Youth Sports Mom & Grandma
My sports mom is now a sports grandma.

My mom was a sports mom before they were called sports moms. But unlike many sports moms of today, she didn’t bring homemade snacks or make custom t-shirts. Instead, she taught, coached, and encouraged through sports. For her, sports are all about developing character, and I think her perspective is as important as ever for young athletes and their parents today.

My mom is a beloved retired teacher and coach, and was even inducted into the Hall of Fame at the high school where I graduated. I’ve been incredibly fortunate to not have to call her Mrs. Flint or Coach Flint over the years, but mom. Plus, I’m an only child, which makes our bond even more special.

So, in honor of Mother’s Day, I want readers to hear directly from my mom. We compiled a list of 5 important truths for sports moms based on the biggest lessons she’s taught me, her students, and her athletes over the years.

Here’s the list. Written by my mom, Mary Flint:

5 Important Truths for Sports Moms

#1 – There’s more to a game than winning or losing.

“Sports moms and dads are all guilty of asking players, “Did you win your game?”. Instead, I would suggest asking, “What was the best thing you did in your game?”. It’s an easy reframing that can have a big impact on a young athlete.

I have gotten some wonderful responses from kids about the defensive play they made, how they hit the ball instead of striking out, how they ran really fast to first, or how they cheered on a teammate. Much better responses than, “We lost.”” 

#2 – It’s not all about playing time.

“Karen and I frequently reminisce about how she saw her senior year of high school softball as her BEST year. It was the year she had game winning hits, pitched well, and earned all-area recognition in the local newspaper. That’s what she remembers.

You know what I remember about that year? Parents of other players asking me if I was disappointed that Karen didn’t play more. Her game winning hits came as a pinch hitter. She was not our #1 pitcher. She didn’t see the field every inning of every game. But, she sees that season as a highlight of her career. For us, it was never about playing time. It was about her role on the team.

Sports moms must remember that role players are important on every team. How you, as a parent, approach playing time and roles will shape your child’s attitude and responses. That season, Karen won games for us by making the most of her time on the field and never complained about it. Her dad and I supported whatever role she had.

A player’s effort, attitude, willingness to learn, and positive interaction with teammates will determine playing time. Focusing on these four things is sure to improve a player’s skills and gain them more playing time. Coaches observe your child in practice, on the bench, and sometimes on the bus. What the parent sees in a game is important, but coaches see them in all aspects of the sport.”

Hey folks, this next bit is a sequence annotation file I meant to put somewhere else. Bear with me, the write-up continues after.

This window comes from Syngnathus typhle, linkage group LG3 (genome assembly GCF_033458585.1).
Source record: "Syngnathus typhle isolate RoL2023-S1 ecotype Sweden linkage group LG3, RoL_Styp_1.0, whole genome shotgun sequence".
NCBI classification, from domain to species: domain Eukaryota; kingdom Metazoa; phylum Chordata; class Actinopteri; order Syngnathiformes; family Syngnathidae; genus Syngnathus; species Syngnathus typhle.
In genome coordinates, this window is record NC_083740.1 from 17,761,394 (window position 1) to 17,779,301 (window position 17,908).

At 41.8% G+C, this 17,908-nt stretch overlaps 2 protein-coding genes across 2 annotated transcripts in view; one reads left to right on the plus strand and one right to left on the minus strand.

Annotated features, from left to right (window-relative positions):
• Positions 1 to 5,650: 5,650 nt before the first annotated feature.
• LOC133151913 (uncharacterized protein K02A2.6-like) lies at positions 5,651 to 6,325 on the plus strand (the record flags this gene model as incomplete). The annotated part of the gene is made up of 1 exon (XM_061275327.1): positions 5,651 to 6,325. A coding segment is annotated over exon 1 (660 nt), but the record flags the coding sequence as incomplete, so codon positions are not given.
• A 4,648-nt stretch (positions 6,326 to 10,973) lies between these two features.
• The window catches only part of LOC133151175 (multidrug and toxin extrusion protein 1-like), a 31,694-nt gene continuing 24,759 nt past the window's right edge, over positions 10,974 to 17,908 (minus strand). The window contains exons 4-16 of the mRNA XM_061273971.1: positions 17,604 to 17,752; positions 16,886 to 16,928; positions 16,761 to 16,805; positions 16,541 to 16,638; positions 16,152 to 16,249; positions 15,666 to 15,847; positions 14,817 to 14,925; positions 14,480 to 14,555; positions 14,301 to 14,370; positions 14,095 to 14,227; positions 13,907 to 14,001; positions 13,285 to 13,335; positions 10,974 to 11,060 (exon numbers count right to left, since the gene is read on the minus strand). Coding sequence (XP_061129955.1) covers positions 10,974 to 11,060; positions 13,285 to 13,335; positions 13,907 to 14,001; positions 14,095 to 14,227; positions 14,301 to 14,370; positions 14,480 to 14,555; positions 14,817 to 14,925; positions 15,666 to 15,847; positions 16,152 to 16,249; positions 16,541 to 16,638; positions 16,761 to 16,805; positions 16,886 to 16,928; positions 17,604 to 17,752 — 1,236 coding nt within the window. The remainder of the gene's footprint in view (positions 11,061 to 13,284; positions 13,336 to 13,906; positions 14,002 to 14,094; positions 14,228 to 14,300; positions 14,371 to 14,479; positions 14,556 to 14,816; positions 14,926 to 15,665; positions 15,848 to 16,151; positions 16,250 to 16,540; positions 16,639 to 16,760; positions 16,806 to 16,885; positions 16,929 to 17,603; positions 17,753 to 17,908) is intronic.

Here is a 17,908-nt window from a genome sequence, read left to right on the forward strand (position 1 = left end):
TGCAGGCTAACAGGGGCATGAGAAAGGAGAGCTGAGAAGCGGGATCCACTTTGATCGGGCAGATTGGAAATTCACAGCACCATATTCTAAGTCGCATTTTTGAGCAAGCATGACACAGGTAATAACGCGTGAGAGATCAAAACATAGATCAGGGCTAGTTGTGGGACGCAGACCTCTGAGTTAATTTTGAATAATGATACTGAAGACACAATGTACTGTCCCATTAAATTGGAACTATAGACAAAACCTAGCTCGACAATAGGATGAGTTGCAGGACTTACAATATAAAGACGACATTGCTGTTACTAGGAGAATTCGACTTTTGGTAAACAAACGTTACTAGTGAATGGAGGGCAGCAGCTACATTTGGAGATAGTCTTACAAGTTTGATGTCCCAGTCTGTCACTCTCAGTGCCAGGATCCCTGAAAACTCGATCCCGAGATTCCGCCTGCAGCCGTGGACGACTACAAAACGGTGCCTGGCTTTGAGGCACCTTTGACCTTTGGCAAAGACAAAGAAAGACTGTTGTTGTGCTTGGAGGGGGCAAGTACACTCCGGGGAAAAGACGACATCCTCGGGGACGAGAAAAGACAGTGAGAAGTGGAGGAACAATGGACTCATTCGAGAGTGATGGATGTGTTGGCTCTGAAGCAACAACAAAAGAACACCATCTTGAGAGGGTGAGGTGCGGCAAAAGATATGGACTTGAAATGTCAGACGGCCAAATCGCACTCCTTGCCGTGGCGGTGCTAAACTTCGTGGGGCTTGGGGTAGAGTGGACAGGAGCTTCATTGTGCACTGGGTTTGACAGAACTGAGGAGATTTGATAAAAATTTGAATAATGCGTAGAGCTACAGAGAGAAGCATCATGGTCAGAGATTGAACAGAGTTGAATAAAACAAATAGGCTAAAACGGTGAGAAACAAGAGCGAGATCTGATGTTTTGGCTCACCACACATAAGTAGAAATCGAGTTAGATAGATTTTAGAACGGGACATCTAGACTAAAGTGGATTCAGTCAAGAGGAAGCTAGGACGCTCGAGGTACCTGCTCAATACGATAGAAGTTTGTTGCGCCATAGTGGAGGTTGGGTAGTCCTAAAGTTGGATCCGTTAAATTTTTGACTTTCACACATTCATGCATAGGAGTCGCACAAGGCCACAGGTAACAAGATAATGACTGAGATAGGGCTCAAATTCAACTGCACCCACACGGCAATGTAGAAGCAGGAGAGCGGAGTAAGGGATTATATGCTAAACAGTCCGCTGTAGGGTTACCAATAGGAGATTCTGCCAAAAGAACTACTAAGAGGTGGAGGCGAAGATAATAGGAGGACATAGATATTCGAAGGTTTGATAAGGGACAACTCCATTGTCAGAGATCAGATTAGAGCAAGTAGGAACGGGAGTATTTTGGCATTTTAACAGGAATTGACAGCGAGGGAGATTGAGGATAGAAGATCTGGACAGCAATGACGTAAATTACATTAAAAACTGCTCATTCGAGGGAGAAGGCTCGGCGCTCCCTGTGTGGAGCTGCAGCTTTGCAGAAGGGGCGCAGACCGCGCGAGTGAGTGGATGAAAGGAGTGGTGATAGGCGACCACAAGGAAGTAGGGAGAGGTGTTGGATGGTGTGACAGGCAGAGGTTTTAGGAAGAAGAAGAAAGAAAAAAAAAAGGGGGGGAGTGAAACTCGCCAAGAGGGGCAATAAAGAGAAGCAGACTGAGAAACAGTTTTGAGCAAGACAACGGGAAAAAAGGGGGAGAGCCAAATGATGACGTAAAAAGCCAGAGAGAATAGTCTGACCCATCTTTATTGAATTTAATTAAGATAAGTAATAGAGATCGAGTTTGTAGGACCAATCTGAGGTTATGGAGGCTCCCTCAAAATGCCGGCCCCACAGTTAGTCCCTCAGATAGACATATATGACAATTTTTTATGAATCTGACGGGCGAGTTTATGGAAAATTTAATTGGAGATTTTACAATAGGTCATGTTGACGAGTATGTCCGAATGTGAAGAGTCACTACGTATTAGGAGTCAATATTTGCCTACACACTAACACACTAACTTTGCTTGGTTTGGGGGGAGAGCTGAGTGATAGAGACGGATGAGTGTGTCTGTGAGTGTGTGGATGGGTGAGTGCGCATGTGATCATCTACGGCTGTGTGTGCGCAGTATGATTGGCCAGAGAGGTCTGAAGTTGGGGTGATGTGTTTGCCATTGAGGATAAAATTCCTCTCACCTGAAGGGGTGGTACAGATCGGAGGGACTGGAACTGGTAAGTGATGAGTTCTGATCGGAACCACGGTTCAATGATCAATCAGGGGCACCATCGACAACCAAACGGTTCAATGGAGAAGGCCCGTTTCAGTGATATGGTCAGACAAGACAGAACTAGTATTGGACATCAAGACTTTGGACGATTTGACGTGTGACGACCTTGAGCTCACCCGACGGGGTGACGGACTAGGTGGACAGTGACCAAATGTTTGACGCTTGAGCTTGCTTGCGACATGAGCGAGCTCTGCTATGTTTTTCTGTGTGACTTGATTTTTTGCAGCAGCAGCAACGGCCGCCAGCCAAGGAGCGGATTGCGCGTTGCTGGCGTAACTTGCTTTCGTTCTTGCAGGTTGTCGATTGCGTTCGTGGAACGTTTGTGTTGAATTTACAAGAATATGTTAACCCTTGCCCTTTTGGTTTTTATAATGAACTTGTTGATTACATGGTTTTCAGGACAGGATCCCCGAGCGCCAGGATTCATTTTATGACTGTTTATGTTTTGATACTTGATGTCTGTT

#3 – Not every game is a good game. 

“Karen frequently talks about when she would walk out of the locker room in high school after a tough loss and other parents would console their kids, telling them “good game”. I would do my best to encourage, but I did not always say good game. There were plenty of games that were simply not good. 

By always telling your child how perfectly they played or how great they did, the meaning of the words “good game” are diminished. Sports moms should save their best compliments for when their child truly played a “good game”. Those words will be cherished forever coming from mom.”

#4 – Appreciate the opportunity to play sports.

“When I graduated from Monticello High School in 1972, there were NO girls sports. I would have played them all, but never had the chance. There were few youth sports for boys and none for girls. 

As sports moms today, help your children appreciate the chance to wear their school’s/team’s name on their jersey. Cherish the fact that your child has the opportunity to have family, friends, and coaches celebrating victories and learning from losses together.”

#5 – Encourage kids to be positive leaders.

“This is my best advice, and it’s probably what my daughter, my students and my players heard the most from me. Be a positive leader. Encourage your child to be someone who gives their best effort, has a great attitude and always tries to be better than the day before. Praise them when they support their teammates, and model that same behavior. Parents and players can be positive leaders, and it can have a big impact on a team.”

Youth Sports
5th grade YMCA basketball (1993)

As a sports mom myself now (even though some days I still feel like I’m the one in 5th grade), I find myself going back to these truths frequently. In the youth sports world today, parents can quickly fall into the trap of worrying about playing time, coaching decisions, or one bad game. It’s more important that we use sports to teach and encourage, remembering there are life lessons around every corner for our children. 

And if I could add one more important truth for sports moms? Cherish the games where you sit on the sidelines with sports grandmas. Happy Mother’s Day!

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Karen and her husband Neil live in Moline with their 11-year-old son, Grant. The Dahlstroms are active Quad Citizens and enjoy all the area has to offer (especially hiking, biking, eating and sports!). Karen loves connecting with other women and swapping stories about parenting, friendships and life. She's a mentor with Lead(h)er and is also an active volunteer with the American Heart Association's Go Red for Women movement and the John Deere Classic.


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